* Note: The public DSA allows for domestic financing to cover the additional financing needs generated by the shocks under the stress tests in the public DSA Default terms of marginal debt are based on baseline 10-year projections. Sources: Country authorities; and staff estimates and projections.1/ The most extreme stress test is the test that yields the highest ratio in or before 2029. The stress test with a one-off breach is also presented (if any), while the one-off breach is deemed away for mechanical signals. When a stress test with a one-off breach happens to be the most exterme shock even after disregarding the one-off breach, only that stress test (with a one-off breach) would be presented.
Figure 3.
Figure 3.

Uganda: Drivers of Debt Dynamics – Baseline Scenario

Citation: IMF Staff Country Reports 2019, 125; 10.5089/9781498313667.002.A003

1/ Qfference between anticipated and actual contributions on debt ratios.2/ Qstribution across LICs for w hich LIC DSAs w ere produced.3/ Given the relatively low private external debt for average low-income countries, a ppt change in PPG external debt should be largely explained by the drivers of the external debt dynamics equation.
Figure 4.
Figure 4.

Uganda: Realism Tools

Citation: IMF Staff Country Reports 2019, 125; 10.5089/9781498313667.002.A003

Table 1.

Uganda: External Debt Sustainability Framework, Baseline Scenario, 2015/16–2028/29

(In percent of GDP,unless otherwise indicated)

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Sources: Country authorities; and staff estimates and projections.

Includes both public and private sector external debt.

Derived as [r – g – ρ(1+g) + εα (1 +r)]/(1 +g+ρ+gρ) times previous period debt ratio, with r = nominal interest rate; g = real GDP growth rate, ρ = growth rate of GDP deflator in U.S. dollar terms, ε=nominal appreciation of the local currency, and a= share of local currency-denominated external debt in total external debt.

Includes exceptional financing (i.e., changes in arrears and debt relief); changes in gross foreign assets; and valuation adjustments. For projections also includes contribution from price and exchange rate changes.

Current-year interest payments divided by previous period debt stock.

Defined as grants, concessional loans, and debt relief.

Grant-equivalent financing includes grants provided directly to the government and through new borrowing (difference between the face value and the PV of new debt).

Assumes that PV of private sector debt is equivalent to its face value.

Historical averages are generally derived over the past 10 years, subject to data availability, whereas projections averages are over the first year of projection and the next 10 years.

Table 2.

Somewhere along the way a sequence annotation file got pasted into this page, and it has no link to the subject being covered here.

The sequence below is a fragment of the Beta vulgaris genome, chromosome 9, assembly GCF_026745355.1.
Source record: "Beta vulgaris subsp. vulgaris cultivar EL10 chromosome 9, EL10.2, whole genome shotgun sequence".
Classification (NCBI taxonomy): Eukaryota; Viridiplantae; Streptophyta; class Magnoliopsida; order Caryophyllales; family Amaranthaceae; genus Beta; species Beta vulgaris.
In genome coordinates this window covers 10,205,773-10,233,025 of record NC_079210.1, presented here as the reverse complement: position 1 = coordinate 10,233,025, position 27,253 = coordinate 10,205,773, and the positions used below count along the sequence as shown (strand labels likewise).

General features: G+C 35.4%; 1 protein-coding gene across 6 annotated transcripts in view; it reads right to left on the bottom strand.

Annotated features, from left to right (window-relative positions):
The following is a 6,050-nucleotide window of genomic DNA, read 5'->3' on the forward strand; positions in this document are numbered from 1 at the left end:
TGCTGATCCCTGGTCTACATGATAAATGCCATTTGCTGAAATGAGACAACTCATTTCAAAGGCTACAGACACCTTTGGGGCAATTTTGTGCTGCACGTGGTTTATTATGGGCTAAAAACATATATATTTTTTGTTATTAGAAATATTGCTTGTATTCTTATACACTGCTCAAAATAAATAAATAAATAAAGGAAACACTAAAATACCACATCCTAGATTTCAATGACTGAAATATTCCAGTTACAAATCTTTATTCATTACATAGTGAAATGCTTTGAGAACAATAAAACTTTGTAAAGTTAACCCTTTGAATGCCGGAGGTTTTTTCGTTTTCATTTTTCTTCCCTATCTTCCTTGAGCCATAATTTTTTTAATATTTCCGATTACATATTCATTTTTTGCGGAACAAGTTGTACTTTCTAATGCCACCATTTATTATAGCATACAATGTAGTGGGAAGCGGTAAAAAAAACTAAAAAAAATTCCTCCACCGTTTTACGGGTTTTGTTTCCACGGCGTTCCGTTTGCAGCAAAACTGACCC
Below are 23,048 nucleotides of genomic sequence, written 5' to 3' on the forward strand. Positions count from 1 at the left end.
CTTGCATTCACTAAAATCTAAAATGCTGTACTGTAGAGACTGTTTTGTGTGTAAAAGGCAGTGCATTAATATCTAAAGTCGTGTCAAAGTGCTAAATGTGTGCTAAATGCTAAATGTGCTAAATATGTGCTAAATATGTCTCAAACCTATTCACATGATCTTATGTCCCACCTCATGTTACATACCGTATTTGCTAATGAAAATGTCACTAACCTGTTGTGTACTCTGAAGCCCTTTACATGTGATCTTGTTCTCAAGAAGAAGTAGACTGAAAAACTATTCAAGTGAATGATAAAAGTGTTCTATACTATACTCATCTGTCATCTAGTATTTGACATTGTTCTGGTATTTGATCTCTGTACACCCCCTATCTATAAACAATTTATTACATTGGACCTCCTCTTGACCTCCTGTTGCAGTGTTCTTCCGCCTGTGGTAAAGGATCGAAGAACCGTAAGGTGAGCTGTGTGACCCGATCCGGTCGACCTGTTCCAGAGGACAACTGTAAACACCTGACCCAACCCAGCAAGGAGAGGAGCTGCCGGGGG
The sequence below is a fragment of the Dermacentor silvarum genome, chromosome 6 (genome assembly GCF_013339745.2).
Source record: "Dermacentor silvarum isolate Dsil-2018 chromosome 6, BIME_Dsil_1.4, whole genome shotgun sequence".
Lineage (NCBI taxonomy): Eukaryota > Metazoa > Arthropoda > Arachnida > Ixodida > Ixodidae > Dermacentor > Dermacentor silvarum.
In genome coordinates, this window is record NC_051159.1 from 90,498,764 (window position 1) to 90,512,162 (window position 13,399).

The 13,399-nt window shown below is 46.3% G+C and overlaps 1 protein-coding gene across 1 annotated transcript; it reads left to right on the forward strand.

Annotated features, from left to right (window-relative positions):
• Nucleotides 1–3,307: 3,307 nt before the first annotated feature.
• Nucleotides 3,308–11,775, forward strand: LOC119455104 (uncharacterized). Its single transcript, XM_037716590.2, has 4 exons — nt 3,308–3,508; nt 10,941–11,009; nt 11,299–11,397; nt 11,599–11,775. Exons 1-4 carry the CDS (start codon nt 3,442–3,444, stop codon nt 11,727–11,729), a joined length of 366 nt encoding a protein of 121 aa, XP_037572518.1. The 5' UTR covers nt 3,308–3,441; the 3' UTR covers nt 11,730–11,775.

Uganda: Public Sector Debt Sustainabilty Framework, Baseline Scenarios, 2017/18–2028/29

(In percent of GDP, unless otherwise indicated)

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Sources: Country authorities; and staff estimates and projections.

Coverage of debt: The central, state, and local governments plus social security, central bank, government-guaranteed debt. Definition of external debt is Residency-based.

The underlying PV of external debt-to-GDP ratio under the public DSA differs from the external DSA with the size of differences depending on exchange rates projections.

Debt service is defined as the sum of interest and amortization of medium and long-term, and short-term debt.

Gross financing need is defined as the primary deficit plus debt service plus the stock of short-term debt at the end of the last period and other debt creating/reducing flows.

Defined as a primary deficit minus a change in the public debt-to-GDP ratio ((-): a primary surplus), which would stabilizes the debt ratio only in the year in question.

Historical averages are generally derived over the past 10 years, subject to data availability, whereas projections averages are over the first year of projection and the next 10 years.

Table 3.

Uganda: Sensivity Analysis for Key Indicators of Public and Publicly Guaranteed External Debt, 2018/19–2028/29

(In percent)

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Sources: Country authorities; and staff estimates and projections.

Variables include real GDP growth, GDP deflator (in U.S. dollar terms), non-interest current account in percent of GDP, and non-debt creating flows.

Includes official and private transfers and FDI.

Table 4.

Uganda: Sensivity Analysis for Key Indicators of Public External Debt, 2018/19–2028/29

(In percent)

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Sources: Country authorities; and staff estimates and projections.

Variables include real GDP growth, GDP deflator and primary deficit in percent of GDP.

Includes official and private transfers and FDI.